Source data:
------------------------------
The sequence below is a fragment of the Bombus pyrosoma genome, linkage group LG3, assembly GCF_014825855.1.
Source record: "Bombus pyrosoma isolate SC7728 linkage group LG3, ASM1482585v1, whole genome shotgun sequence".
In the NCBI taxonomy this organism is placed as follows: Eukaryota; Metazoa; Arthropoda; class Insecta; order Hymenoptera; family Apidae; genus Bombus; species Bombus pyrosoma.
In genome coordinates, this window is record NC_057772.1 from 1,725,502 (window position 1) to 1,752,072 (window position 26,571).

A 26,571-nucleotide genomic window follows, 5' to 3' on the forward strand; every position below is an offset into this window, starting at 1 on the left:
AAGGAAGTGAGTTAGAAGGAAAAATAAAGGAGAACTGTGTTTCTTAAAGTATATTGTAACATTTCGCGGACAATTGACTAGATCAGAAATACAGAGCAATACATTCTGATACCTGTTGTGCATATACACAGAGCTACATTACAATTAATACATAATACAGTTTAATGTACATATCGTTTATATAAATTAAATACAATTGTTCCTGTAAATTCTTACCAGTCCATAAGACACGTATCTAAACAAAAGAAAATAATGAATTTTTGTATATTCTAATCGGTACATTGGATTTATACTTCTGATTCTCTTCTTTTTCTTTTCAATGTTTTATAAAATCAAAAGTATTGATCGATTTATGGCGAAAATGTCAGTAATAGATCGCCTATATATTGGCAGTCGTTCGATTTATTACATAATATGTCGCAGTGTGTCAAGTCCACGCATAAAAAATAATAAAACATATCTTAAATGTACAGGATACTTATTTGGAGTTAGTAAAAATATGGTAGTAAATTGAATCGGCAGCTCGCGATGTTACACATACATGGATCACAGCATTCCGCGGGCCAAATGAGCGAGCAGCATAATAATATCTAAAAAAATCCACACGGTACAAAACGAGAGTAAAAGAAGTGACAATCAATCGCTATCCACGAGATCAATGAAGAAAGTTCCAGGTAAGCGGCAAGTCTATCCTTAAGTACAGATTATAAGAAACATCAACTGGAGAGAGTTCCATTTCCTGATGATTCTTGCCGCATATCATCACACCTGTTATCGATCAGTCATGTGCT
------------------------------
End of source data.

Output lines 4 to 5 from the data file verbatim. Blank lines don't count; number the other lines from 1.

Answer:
In genome coordinates, this window is record NC_057772.1 from 1,725,502 (window position 1) to 1,752,072 (window position 26,571).

A 26,571-nucleotide genomic window follows, 5' to 3' on the forward strand; every position below is an offset into this window, starting at 1 on the left: